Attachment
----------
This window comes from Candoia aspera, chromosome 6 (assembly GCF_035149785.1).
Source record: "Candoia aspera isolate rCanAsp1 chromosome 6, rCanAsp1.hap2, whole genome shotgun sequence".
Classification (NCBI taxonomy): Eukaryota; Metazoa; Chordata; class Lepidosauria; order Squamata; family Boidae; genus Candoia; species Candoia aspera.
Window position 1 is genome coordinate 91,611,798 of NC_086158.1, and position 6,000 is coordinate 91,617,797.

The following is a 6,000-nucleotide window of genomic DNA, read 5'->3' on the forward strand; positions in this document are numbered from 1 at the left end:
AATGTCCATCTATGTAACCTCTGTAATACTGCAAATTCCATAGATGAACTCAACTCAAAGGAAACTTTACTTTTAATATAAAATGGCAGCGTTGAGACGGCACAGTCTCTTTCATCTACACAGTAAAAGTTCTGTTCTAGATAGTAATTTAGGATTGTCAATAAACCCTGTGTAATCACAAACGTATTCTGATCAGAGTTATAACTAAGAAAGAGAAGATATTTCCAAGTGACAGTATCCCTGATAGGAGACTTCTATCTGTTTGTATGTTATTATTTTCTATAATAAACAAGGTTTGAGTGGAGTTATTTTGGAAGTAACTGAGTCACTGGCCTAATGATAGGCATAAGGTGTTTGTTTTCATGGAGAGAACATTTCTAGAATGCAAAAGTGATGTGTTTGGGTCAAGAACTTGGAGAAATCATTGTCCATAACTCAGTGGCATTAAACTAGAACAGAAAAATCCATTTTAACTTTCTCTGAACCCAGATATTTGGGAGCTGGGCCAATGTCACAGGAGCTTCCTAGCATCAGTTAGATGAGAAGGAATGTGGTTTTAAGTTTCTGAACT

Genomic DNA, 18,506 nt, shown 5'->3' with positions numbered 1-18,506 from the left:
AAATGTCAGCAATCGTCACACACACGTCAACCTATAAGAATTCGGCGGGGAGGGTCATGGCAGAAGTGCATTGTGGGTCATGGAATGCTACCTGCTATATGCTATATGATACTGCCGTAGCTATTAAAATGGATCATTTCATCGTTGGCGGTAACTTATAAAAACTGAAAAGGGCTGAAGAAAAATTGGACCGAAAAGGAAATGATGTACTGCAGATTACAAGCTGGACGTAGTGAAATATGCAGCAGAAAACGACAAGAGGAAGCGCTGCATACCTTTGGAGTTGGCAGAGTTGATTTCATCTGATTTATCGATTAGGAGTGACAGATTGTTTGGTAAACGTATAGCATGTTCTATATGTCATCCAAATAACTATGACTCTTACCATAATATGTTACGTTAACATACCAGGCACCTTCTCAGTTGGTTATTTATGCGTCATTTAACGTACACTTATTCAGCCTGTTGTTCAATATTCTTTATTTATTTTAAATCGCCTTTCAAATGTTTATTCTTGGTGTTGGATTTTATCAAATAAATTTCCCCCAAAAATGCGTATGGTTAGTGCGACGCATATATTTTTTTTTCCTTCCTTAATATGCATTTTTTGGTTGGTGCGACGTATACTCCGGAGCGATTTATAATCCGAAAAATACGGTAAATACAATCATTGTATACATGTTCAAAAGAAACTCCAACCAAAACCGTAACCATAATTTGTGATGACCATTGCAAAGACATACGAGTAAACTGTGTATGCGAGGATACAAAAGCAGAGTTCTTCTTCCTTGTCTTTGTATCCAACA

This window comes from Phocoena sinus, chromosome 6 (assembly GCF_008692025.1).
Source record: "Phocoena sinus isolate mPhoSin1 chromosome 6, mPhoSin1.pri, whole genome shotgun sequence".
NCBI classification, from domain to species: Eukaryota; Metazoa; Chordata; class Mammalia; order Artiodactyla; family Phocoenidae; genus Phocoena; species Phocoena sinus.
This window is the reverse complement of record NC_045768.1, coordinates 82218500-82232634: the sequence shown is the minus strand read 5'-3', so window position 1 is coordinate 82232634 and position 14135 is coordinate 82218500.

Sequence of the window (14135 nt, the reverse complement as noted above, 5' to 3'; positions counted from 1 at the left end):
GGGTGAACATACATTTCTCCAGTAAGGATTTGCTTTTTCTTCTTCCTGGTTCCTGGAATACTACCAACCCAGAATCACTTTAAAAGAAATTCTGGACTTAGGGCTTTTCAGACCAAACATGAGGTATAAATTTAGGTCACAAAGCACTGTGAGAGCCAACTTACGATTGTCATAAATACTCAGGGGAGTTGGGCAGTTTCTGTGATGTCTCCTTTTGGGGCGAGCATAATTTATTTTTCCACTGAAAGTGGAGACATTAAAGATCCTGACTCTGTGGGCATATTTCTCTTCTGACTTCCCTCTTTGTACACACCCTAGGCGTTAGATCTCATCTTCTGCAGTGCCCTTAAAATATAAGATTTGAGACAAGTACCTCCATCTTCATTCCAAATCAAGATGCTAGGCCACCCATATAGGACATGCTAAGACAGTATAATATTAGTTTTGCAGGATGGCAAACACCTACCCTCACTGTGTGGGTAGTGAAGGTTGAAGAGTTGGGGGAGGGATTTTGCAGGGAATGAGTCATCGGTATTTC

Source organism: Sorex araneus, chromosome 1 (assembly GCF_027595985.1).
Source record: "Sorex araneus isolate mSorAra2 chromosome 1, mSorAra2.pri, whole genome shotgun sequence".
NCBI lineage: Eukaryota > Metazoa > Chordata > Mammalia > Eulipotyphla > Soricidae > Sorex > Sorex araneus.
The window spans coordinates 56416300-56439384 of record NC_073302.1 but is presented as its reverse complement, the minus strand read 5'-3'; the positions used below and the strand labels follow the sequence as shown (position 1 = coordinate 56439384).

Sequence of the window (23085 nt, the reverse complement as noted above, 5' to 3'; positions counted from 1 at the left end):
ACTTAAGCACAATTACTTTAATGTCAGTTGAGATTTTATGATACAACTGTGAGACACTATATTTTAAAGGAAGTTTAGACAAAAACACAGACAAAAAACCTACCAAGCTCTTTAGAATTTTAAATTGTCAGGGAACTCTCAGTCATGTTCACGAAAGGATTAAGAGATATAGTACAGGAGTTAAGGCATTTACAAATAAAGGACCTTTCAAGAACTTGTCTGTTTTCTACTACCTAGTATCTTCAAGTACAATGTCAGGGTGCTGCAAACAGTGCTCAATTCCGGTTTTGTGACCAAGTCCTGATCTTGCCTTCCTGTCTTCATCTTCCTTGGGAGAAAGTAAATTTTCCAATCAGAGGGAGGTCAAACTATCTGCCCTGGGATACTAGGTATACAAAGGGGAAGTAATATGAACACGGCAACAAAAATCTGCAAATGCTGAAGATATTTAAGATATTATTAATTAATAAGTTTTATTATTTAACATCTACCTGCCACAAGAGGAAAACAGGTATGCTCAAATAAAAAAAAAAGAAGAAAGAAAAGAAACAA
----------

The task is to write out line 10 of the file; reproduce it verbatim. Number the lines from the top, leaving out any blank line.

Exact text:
Source record: "Phocoena sinus isolate mPhoSin1 chromosome 6, mPhoSin1.pri, whole genome shotgun sequence".